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Volume 4, Issue 4, December 2019

Original Article JFSF, Vol 4, No 4, December 2019, p.91-101
Osteosarcopenic obesity, the coexistence of osteoporosis, sarcopenia and obesity and consequences in the quality of life in older adults ≥65 years-old in Greece
Konstantia Keramidaki, Amalia Tsagari, Mina Hiona, Grigoris Risvas
Keywords: Sarcopenic obesity, Osteopenic obesity, Obesity, Frailty, Quality of life
Objective: We investigated the coexistence of sarcopenia and obesity in older adults≥65 years diagnosed with osteoporosis and the association with Quality of Life (QoL). Methods: A Cross-sectional survey has been performed on a randomized sample of 50 diagnosed osteoporotic elderly people from both sexes (Men=16; Women=34). Measurements: Quantitative ultrasound was conducted to identify osteoporosis and defined with a T score ≤2.5. Validated anthropometric equations were used in order to estimate body fat percentage and skeletal muscle mass so as to detect the reallocation of body fat and lean muscle. 10m gait speed and hand grip strength was measured in order to diagnose sarcopenia according to European Society for Clinical Nutrition and Metabolism (ESPEN) algorithm. The evaluation of QoL was conducted using a QoL questionnaire specific to osteoporosis. The data were analyzed with descriptive statistics and a chi-square test was performed to examine if Osteosarcopenic Obesity (OSO) is sex related and the correlation between OSO and QoL. Results: From the 50 participants, 40%(n=19) were classified as people with OSO and 60%(n=31) without OSO. From n=19 people that experienced OSO women represent 20% (n=9) and men 18% (n=9); with the latter had a greater decline in muscle mass than women, while women had lower BMD than men according to the z score. OSO is not related with sex (p>.05) and there is no significant association between OSO and QoL (p>.05 for all the domains of QoL questionnaire). Conclusion: Osteoporosis in the elderly often coexists with reduced muscle mass and muscle strength as well as an increase in adiposity and was independently associated with QoL. People that experience OSO presenting lower functionality that increases the risk for falls and bone fractures originated from the decline in bone and muscle mass, and increased adiposity. Increased awareness of OSO may help develop efficient interventions and public health policies for healthier and more active elderly people.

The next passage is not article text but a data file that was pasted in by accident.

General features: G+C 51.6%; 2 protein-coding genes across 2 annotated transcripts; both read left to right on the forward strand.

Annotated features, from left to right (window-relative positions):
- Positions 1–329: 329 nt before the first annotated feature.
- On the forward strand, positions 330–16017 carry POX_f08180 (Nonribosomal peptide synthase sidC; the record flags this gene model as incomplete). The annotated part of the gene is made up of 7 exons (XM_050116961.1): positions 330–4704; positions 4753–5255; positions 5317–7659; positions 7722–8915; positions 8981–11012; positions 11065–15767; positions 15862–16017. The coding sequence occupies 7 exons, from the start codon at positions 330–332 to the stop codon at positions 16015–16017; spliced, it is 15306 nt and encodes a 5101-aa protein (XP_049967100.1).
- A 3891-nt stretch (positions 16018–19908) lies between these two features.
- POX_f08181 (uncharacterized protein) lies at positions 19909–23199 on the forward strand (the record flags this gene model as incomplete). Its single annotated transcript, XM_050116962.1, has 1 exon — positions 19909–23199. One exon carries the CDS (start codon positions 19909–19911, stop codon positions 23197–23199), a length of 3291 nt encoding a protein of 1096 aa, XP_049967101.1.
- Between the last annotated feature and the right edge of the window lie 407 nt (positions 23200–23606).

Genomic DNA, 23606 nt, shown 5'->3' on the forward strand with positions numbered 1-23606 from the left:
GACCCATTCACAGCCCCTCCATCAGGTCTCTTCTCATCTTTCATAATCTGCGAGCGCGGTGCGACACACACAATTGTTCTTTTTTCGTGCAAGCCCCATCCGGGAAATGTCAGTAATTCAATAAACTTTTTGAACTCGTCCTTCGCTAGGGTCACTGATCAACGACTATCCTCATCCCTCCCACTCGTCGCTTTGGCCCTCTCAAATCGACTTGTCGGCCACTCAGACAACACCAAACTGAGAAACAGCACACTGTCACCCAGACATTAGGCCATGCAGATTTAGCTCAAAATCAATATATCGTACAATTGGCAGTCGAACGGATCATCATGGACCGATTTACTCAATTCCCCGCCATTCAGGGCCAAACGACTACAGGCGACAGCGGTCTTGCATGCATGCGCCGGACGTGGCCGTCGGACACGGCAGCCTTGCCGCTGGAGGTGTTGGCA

Original Article JFSF, Vol 4, No 4, December 2019, p.102-110
Changes in physical activity predict changes in a comprehensive model of balance in older communitydwelling adults. A longitudinal analysis of the TILDA study
Ilona I. McMullan, Brendan P. Bunting, Suzanne M. McDonough, Mark A. Tully, Karen Casson
Keywords: Falls, Low-intensity physical activity, TILDA
Objective: Falls due to poor balance can cause injury, disability, and death in older adults. The relationship between free-living physical activity (PA) and balance over time is poorly understood. The aim of this study is to explore the association between PA and balance in older adults over time. Methods: Using two waves of data from the TILDA study (n=8,504 participants) a structural equation model was used to identify a composite measure of balance that incorporated measures of Timed Up and Go; handgrip strength; Mini Mental State Exam; vision; hearing; and steadiness. The patterns of change in PA and balance were then compared over time (controlling for covariates). Results: The results showed that one extra metabolic equivalent of task (MET) minute of PA improves balance by 4% over one week (Est=-0.10, SE=0.12), and by 5% cumulatively over two years (Est=-0.13, SE=0.02). Medication, alcohol consumption, sex, age, fear of falling, education, pain, and problems performing activities of daily living (ADL) were risk factors for balance. Conclusion: This study provides a novel and robust model that should guide comprehensive balance assessment. PA promotion should engage older adults in more free-living PA that may be more relevant to them.